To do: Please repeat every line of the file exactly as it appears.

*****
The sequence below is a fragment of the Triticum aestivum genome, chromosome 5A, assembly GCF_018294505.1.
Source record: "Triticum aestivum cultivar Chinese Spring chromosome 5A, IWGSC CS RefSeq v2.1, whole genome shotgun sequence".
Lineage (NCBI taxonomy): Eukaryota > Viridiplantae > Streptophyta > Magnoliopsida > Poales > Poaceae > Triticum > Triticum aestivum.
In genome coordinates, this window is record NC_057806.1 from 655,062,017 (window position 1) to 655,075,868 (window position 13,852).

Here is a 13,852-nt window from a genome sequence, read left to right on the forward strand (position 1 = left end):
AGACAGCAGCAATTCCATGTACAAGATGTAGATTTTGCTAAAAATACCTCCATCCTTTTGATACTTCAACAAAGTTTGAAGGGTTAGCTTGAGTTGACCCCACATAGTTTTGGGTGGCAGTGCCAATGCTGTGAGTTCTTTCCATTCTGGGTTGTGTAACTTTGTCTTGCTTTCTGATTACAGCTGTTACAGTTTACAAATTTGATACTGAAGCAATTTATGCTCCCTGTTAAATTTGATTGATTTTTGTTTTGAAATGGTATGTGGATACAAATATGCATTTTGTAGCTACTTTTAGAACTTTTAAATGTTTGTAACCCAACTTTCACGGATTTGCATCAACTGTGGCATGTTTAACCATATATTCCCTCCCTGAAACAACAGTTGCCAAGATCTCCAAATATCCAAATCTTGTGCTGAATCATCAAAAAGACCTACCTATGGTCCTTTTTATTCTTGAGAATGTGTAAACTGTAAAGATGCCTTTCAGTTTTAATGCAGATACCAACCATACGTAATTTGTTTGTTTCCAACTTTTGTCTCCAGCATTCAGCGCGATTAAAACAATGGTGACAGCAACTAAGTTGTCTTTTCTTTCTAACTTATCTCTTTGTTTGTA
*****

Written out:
The sequence below is a fragment of the Triticum aestivum genome, chromosome 5A, assembly GCF_018294505.1.
Source record: "Triticum aestivum cultivar Chinese Spring chromosome 5A, IWGSC CS RefSeq v2.1, whole genome shotgun sequence".
Lineage (NCBI taxonomy): Eukaryota > Viridiplantae > Streptophyta > Magnoliopsida > Poales > Poaceae > Triticum > Triticum aestivum.
In genome coordinates, this window is record NC_057806.1 from 655,062,017 (window position 1) to 655,075,868 (window position 13,852).

Here is a 13,852-nt window from a genome sequence, read left to right on the forward strand (position 1 = left end):
AGACAGCAGCAATTCCATGTACAAGATGTAGATTTTGCTAAAAATACCTCCATCCTTTTGATACTTCAACAAAGTTTGAAGGGTTAGCTTGAGTTGACCCCACATAGTTTTGGGTGGCAGTGCCAATGCTGTGAGTTCTTTCCATTCTGGGTTGTGTAACTTTGTCTTGCTTTCTGATTACAGCTGTTACAGTTTACAAATTTGATACTGAAGCAATTTATGCTCCCTGTTAAATTTGATTGATTTTTGTTTTGAAATGGTATGTGGATACAAATATGCATTTTGTAGCTACTTTTAGAACTTTTAAATGTTTGTAACCCAACTTTCACGGATTTGCATCAACTGTGGCATGTTTAACCATATATTCCCTCCCTGAAACAACAGTTGCCAAGATCTCCAAATATCCAAATCTTGTGCTGAATCATCAAAAAGACCTACCTATGGTCCTTTTTATTCTTGAGAATGTGTAAACTGTAAAGATGCCTTTCAGTTTTAATGCAGATACCAACCATACGTAATTTGTTTGTTTCCAACTTTTGTCTCCAGCATTCAGCGCGATTAAAACAATGGTGACAGCAACTAAGTTGTCTTTTCTTTCTAACTTATCTCTTTGTTTGTA